HL Deb 16 March 1967 vol 281 cc429-34

3.35 p.m.


My Lords, I beg to move that the Parking Places (Transfer of Functions) Order 1967, dated February 14, 1967, and laid before this House on February 23, 1967, be approved. The purpose of this Order is to transfer to local parking authorities in England, Wales and Scotland the Minister of Transport's powers under the Road Traffic Act 1960 to make orders creating or amending schemes which involve charging for street parking. At present, in England the Minister of Transport makes and amends designation orders for schemes which charge for street parking (except in Greater London, where the Greater London Council took over the Minister's powers in 1963). In Scotland and Wales the respective Secretaries of State make these orders. The Minister concerned makes these orders on the application of local authorities.

These powers were first introduced under Section 19 of the 1956 Road Traffic Act. At that time parking meters were a novelty in this country, and their introduction aroused a good deal of opposition. It was therefore felt that they should be the Minister's responsibility and should be subject to the approval of both Houses. By 1960, however, when the powers were re-enacted in the Road Traffic Act, experience of the first parking meter schemes in London had begun to change the climate of opinion. Parliament felt that it was only a matter of time before local authorities which already made all other orders to control parking, both on and off the street, should make their own designation orders. A provision was therefore built into Section 5(7) of the Road Traffic and Roads Improvement Act of the same year to enable the Minister to make an Order transferring her functions at any time to local authorities.

The Minister considers that the time is now ripe for local authorities to make their own designation orders. Charging for street parking is now much more widespread. It has become a recognised means of controlled parking where demand is very high. Outside London 13 large towns already operate meter schemes and 4 more have applied to introduce them. The Minister therefore proposes to make use of Section 5(7) of the Road Traffic and Road Improvement Act 1960 to make this Order which transfers her powers to make orders creating or amending schemes involving charging for street parking to local parking authorities in England, Wales and Scotland. In England and Wales the local authorities to have this power would be county boroughs and county districts (that is, non-county boroughs and urban and rural districts) and in Scotland, county councils and town councils.

The Minister would, however, keep control of the essentials. She would retain her powers to approve the type and design of meters, to receive objections and to hold public inquiries where necessary. She would have new powers to consent to orders before they are made and to vary or revoke orders. The Minister has retained the safeguard of consent because she still confirms general schemes of traffic and parking control (which give local authorities a certain amount of latitude in the matter of access to premises) under Section 11(8) of the Road Traffic and Roads Improvement Act 1960. So long as she continues to confirm these schemes she considers it would be premature to relinquish all control over designation orders, because they also give local authorities greater discretion about the needs of access than they have under other parking regulation powers which they exercise without reference to the Minister. One other safeguard has been retained. Where the parking authority is not also a highway authority for a road to which an order relates, it must of course obtain the highway authority's consent before making the order.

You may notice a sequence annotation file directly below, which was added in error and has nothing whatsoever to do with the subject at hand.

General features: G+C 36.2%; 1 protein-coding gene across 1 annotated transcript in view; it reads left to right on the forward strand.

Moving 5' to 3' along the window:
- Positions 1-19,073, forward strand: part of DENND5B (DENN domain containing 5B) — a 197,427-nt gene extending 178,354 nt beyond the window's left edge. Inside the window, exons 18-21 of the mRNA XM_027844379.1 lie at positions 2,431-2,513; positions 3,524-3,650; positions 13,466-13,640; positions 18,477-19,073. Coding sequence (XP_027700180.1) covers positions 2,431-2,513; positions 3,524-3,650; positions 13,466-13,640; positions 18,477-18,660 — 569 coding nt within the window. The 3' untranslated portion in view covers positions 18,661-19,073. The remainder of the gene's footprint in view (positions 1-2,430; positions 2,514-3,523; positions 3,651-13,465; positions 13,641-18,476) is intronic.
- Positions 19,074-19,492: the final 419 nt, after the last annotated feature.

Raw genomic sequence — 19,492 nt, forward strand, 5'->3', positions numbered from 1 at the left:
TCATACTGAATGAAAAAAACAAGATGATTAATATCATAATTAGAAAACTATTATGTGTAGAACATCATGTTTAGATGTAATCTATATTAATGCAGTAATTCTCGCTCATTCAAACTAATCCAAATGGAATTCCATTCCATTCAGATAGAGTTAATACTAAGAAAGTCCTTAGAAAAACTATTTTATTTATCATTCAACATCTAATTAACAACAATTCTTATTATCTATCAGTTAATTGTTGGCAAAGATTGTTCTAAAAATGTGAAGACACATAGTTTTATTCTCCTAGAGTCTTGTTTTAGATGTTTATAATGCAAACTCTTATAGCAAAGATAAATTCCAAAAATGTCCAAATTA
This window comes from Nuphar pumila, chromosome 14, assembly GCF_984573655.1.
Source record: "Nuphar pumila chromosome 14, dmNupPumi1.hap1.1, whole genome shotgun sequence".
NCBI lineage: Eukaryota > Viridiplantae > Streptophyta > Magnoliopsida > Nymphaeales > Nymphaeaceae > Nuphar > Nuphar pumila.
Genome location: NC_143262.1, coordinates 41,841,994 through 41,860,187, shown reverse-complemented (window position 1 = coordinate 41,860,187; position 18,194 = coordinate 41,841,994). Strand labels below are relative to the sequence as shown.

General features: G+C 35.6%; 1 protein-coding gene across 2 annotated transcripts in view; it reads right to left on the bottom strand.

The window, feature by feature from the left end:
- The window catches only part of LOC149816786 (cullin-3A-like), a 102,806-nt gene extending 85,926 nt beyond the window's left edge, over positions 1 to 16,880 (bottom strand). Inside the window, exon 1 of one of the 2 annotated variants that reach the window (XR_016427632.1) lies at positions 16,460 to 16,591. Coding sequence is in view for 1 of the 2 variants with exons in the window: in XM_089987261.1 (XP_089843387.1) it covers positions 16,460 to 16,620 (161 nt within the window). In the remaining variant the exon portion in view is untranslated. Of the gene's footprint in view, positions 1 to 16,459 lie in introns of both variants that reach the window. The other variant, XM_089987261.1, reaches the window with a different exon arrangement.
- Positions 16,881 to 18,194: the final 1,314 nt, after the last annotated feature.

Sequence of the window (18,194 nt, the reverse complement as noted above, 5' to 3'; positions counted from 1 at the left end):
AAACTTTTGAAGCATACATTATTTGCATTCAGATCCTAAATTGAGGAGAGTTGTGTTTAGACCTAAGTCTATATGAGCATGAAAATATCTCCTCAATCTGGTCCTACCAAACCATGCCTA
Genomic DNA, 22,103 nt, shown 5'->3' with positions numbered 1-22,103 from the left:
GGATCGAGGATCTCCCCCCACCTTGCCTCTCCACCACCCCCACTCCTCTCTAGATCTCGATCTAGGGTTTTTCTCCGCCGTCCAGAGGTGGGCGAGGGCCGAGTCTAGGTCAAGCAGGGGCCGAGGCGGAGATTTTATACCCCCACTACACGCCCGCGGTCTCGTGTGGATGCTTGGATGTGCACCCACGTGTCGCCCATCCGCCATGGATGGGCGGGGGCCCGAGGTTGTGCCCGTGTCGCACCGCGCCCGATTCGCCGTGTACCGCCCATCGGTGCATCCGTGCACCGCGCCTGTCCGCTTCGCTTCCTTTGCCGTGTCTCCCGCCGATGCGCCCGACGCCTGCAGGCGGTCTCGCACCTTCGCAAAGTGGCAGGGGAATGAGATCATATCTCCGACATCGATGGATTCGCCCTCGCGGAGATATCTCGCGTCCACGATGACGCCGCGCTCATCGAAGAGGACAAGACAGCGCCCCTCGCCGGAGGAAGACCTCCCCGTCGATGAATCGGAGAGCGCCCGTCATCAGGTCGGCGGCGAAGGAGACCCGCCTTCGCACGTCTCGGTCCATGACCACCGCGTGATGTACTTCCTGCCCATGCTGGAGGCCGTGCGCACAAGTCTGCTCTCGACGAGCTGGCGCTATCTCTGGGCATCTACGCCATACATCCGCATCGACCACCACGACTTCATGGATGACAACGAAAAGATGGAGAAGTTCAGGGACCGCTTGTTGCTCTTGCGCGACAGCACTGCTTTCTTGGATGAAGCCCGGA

This is a step towards getting a better balance between central and local government. Except for orders relating to trunk roads, these parking meter orders are the only ones actually made by the Minister. Local authorities already make all other orders dealing with parking and loading, including the provision of off-street parking places where charges are made. They are required only to submit orders to the Minister that affect a trunk road or if an objector claims that they deny reasonable access to premises. These safeguards will not be affected by this Order. The proposals should save a good deal of time and work for both central and local government without prejudicing individual rights. At the moment the Minister prepares the details of each scheme, advertises it, receives all objections, and finally lays the order before Parliament. All this takes a great deal of time and effort, to no real advantage to central or local government, or to those affected by the scheme. Indeed it is the remoteness of the present system from the individuals concerned that often gives rise to quite unnecessary difficulties; many objections could better be resolved locally by those who have a first-hand knowledge of local conditions.

Under the new proposals the local authority would prepare and advertise the scheme, and receive all objections in the first instance. Only after it had considered these objections, and revised the scheme if necessary in the light of them, would it refer the order and any unresolved objections to the Minister. Having considered the objections—and held a public inquiry, if necessary—the Minister could then consent to the scheme, subject to any variations she might think fit. My Lords, I believe this Order raises no important questions of policy or principle but it is something which we can do within existing legislation which will be of benefit to both central and local government. I therefore hope the House will agree with me that it is high time that local authorities should be able to make their own designation orders, and will approve this Order.